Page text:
Livestock and dairying led to dramatic social changes in ancient Mongolia
The movement of herders and livestock into the eastern steppe is of great interest to researchers, but few scholars have linked the introduction of herds and horses to the rise of complex societies.
Now, a new study in the journal PLOS ONE provides interdisciplinary support for connections between livestock dairying and the rise of social complexity in the eastern steppe. Using proteomic analysis of human dental calculus from sites in the Mongolian Altai, the researchers demonstrate a shift in dairy consumption over the course of the Bronze Age.
By tracking the consumption of dairy among populations in the Altai Mountains in Mongolia, researchers revealed the critical role of domesticated sheep, goats and cattle in ancient economies. The adoption of ruminant livestock eventually led to population growth, the establishment of community cemeteries and the construction of large monuments. While these pronounced changes occurred in tandem with the earliest evidence of horse dairying in Mongolia, the consumption of horse dairy remained a relatively novel practice until later periods.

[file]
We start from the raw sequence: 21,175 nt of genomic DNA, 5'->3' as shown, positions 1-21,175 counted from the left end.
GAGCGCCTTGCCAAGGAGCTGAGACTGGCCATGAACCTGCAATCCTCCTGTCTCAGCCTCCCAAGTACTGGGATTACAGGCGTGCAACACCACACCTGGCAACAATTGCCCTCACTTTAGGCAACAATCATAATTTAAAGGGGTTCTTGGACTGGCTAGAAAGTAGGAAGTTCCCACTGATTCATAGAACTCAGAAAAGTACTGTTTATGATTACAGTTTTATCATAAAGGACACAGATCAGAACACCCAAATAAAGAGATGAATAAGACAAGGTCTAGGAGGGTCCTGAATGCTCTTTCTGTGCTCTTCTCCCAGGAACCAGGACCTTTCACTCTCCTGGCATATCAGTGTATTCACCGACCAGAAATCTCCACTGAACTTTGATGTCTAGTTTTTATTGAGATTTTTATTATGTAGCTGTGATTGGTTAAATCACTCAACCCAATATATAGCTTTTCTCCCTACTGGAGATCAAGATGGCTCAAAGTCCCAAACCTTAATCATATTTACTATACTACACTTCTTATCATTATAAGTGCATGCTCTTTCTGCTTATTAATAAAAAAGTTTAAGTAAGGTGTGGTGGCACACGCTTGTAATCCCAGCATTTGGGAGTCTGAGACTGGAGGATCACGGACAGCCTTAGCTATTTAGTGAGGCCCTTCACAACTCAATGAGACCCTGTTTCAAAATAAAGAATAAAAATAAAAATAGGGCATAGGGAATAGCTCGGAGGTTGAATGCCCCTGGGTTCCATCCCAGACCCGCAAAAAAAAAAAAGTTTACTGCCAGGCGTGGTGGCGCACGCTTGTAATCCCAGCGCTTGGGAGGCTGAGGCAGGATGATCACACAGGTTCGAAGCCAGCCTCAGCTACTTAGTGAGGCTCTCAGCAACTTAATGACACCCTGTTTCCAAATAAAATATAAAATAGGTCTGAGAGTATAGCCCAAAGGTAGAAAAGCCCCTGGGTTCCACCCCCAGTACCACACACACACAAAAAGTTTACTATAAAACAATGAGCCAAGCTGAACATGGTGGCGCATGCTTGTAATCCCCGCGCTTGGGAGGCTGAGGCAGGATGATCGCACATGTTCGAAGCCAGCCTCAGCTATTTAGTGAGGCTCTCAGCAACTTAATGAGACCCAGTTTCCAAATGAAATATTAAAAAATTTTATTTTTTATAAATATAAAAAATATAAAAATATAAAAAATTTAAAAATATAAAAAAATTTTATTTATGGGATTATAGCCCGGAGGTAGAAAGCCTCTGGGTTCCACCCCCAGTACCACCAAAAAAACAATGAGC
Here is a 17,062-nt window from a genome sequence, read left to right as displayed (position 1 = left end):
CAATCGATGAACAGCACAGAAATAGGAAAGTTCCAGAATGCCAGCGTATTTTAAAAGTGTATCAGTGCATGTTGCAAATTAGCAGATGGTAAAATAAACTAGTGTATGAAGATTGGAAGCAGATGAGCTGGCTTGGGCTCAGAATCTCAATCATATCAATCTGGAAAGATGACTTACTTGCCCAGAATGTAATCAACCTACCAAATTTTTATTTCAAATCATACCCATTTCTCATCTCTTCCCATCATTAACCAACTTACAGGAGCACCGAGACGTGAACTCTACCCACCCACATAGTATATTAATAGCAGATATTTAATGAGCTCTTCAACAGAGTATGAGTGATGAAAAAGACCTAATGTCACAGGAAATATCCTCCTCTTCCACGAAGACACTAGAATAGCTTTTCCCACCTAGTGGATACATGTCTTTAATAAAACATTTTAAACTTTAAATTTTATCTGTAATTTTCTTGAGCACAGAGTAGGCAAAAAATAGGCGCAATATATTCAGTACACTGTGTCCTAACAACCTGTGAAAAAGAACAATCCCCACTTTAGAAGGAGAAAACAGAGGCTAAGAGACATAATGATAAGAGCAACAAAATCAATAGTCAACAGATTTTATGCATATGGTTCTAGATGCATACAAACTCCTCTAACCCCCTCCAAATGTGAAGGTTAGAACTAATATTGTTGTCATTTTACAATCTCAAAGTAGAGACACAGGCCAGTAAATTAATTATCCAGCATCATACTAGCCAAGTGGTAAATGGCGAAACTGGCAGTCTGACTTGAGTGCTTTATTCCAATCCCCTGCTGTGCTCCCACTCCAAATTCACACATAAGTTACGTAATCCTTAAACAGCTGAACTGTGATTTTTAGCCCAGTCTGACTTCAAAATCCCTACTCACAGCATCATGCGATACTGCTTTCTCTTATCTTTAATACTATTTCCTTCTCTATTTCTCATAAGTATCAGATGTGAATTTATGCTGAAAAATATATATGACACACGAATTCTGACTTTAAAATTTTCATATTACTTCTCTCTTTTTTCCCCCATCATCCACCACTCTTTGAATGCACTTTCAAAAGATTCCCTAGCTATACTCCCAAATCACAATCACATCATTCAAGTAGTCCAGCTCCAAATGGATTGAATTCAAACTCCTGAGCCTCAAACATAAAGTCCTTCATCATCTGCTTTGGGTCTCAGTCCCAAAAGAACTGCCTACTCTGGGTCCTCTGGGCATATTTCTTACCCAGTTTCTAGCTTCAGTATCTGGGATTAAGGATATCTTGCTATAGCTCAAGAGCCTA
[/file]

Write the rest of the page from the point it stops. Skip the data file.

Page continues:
Thus, the spread of herds into the Mongolian Altai resulted in immediate changes to human diets, with a delay in subsequent social and demographic transformations, said study lead author Alicia Ventresca Miller, assistant professor of anthropology at the University of Michigan.
“As we push back the dates of the introduction of livestock, we need to rethink the pace of social change, which may occur on much longer timescales,” she said.
Ventresca Miller and colleagues from U-M and the Max Planck Institute for the Science of Human History in Germany extracted proteins from calculus samples to identify caseins and whey associated with ruminant and horse dairy. Results were interpreted in consultation with researchers from the National University of Mongolia and National Museum of Mongolia, in an effort to clarify how ancient societies changed after the adoption of domesticated livestock.
Dramatic social changes and monumental constructions were fueled by a long-term dependence on sheep, goats and cattle, Ventresca Miller says. This is supported by finds of mostly ruminant bones in large monumental Khirgisuurs in the Altai Mountains, while in other areas of Mongolia horse bone deposits have been identified along with ruminants.
“These new results might allow for a shift in our understanding of Bronze Age dynamics,” said Tsagaan Turbat, professor of archaeology and anthropology at the National University of Mongolia.
Turbat believes that Deer Stone-Khirgisuur complexes, the most studied in the region, may have originated from Sagsai groups in the Altai Mountains.
The current study pushes back the earliest date of horse dairying in the eastern steppe associated with Sagsai burials to about 1350 B.C. As initial evidence of horse milk consumption is rare, this may have been a novelty since horses were an important feature of ritual life, the researchers say.